Leonard Peltier’s Final Battle: Parole Hearing May Be Last Hope for Ailing Activist

Leonard Peltier
Leonard Peltier

A pivotal parole hearing took place in Florida for Indigenous activist Leonard Peltier, who has spent over four decades in prison following his conviction for the 1975 killings of two FBI agents in South Dakota. At 79, Peltier’s health is deteriorating, making this parole request potentially his last chance at freedom. A decision is expected within 21 days.

Kevin Sharp, Peltier’s attorney and a former federal judge, emphasized the urgency of the situation, stating that if denied, it might be a decade or more before another parole hearing is considered. Sharp, along with other supporters, has long argued that Peltier was wrongly convicted.

“This whole entire hearing is a battle for his life,” said Nick Tilsen, president and CEO of the NDN Collective, an Indigenous-led advocacy group. “It’s time for him to come home.”

However, the FBI and its current and former agents maintain Peltier’s guilt. The campaign for Peltier’s freedom, which remains intertwined with the Indigenous rights movement, continues to garner attention, with “Free Peltier” merchandise still widely available online.

“It may be kind of cultish to take his side as some kind of a hero. But he’s certainly not that; he’s a cold-blooded murderer,” said Mike Clark, president of the Society of Former Special Agents of the FBI, which has advocated for Peltier to remain incarcerated.

The Background

Leonard Peltier, an enrolled member of the Turtle Mountain Chippewa tribe, was a prominent figure in the American Indian Movement (AIM), which emerged in the 1960s to combat police brutality and discrimination against Native Americans. AIM gained national attention in 1973 during the 71-day standoff at Wounded Knee on the Pine Ridge reservation, which heightened tensions between the group and federal authorities.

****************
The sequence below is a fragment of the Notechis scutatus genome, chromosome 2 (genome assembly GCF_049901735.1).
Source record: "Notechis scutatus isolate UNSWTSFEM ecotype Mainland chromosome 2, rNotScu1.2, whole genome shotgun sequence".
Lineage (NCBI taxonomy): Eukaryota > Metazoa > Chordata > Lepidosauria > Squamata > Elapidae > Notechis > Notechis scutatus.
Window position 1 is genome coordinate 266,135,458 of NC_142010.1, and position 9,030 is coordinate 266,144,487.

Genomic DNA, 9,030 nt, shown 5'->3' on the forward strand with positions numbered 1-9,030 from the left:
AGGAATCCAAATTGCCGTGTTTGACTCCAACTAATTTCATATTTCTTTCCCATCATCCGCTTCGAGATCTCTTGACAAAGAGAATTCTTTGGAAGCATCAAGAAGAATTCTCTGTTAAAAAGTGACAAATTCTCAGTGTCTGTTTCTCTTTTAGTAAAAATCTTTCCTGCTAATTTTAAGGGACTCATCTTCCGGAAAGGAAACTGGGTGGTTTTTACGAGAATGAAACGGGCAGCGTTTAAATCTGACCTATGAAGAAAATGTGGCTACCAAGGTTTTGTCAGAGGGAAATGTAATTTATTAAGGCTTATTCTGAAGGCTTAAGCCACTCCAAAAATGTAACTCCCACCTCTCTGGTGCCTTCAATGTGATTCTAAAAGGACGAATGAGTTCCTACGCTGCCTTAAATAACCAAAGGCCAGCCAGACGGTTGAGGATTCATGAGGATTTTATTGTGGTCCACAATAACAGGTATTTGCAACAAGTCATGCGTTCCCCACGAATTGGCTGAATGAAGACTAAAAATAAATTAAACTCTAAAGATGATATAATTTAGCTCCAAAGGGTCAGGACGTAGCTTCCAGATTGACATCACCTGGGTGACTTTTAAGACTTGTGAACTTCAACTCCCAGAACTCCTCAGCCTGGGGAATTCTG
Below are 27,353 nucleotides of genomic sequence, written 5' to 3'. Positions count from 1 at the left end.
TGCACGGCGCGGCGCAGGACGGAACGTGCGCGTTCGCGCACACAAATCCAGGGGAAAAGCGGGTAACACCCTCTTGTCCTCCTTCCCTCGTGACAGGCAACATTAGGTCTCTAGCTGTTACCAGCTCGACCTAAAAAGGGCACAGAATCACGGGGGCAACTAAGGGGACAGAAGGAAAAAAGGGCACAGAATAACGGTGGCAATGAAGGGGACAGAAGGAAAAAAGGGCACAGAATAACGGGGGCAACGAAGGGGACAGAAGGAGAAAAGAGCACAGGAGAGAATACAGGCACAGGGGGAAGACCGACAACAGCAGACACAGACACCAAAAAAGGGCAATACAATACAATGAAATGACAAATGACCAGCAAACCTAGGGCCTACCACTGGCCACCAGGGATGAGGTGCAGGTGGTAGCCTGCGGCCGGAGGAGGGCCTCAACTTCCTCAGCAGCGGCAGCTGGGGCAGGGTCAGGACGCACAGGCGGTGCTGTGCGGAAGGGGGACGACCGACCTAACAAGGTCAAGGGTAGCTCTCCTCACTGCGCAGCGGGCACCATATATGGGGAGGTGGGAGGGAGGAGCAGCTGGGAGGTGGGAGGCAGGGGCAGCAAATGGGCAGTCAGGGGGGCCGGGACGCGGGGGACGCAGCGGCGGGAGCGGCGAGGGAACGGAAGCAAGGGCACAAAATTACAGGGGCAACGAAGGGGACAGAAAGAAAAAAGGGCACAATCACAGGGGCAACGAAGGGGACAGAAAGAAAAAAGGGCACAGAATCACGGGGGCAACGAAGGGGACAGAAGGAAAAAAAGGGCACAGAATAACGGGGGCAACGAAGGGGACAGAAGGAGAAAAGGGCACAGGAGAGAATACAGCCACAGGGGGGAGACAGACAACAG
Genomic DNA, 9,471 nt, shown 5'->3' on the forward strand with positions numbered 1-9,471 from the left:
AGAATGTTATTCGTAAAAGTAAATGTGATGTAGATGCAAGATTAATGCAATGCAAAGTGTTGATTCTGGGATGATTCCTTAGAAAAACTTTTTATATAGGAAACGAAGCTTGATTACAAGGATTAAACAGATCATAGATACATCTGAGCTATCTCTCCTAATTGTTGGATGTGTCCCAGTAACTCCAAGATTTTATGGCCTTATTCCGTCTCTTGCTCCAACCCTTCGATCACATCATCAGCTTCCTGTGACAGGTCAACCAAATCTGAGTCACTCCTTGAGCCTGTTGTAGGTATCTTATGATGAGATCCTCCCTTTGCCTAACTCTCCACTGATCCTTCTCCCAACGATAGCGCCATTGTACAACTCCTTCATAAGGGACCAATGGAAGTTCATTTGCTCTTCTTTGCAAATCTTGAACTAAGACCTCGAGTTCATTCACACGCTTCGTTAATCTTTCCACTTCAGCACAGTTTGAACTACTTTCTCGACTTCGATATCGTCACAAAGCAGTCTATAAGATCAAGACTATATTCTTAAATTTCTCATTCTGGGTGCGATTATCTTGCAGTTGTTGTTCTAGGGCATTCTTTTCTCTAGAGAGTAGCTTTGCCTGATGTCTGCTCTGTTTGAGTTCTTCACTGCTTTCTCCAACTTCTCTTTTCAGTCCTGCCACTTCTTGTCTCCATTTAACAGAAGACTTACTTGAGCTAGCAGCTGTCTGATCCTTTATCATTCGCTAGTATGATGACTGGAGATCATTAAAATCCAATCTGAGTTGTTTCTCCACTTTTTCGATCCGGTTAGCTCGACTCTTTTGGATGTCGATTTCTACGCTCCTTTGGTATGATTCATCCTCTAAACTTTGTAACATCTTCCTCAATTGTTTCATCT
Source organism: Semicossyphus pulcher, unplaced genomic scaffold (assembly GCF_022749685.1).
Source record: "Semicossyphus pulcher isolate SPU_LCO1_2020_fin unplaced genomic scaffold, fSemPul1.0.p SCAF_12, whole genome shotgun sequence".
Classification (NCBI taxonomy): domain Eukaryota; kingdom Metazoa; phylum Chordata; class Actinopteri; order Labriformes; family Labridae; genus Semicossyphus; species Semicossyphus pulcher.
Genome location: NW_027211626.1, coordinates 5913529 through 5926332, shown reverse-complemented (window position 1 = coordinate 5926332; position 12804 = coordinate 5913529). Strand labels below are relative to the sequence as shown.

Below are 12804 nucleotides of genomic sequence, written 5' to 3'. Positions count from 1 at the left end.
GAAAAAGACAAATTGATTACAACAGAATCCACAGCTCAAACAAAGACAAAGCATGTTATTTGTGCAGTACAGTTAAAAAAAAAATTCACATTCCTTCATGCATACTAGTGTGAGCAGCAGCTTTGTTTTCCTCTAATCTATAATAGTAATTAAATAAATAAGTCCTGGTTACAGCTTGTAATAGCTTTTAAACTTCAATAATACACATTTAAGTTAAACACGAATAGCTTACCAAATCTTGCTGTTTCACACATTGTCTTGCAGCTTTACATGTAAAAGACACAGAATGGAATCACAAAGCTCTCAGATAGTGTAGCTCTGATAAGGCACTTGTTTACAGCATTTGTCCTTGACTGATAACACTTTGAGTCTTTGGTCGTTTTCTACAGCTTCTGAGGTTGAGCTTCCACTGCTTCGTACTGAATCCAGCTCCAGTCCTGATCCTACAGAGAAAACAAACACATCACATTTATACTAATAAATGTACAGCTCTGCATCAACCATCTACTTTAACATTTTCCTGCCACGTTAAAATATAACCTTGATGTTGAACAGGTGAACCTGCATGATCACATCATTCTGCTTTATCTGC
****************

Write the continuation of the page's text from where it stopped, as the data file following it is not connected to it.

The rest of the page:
On June 26, 1975, FBI agents arrived at Pine Ridge to serve arrest warrants amidst ongoing conflicts over Native treaty rights. During a shootout, agents Jack Coler and Ronald Williams were killed, as was AIM member Joseph Stuntz. The Justice Department concluded that Stuntz was killed by a law enforcement sniper.

Two AIM members were acquitted of killing the agents, but Peltier, who had fled to Canada and was later extradited to the U.S., was convicted and sentenced to life in prison in 1977, despite claims of falsified evidence.

Kevin Sharp argues that Peltier’s trial was marred by misconduct, stating, “If they tried this today, he does not get convicted.”

The FBI’s Position

FBI Director Chris Wray reaffirmed the agency’s opposition to Peltier’s parole, citing the gravity of his actions and his lack of remorse. The FBI Agents Association also opposed parole, labeling any early release as a “cruel act of betrayal.”

As the parole board deliberates, the case of Leonard Peltier remains a contentious issue, symbolizing the broader struggles of the Indigenous rights movement nearly half a century later.

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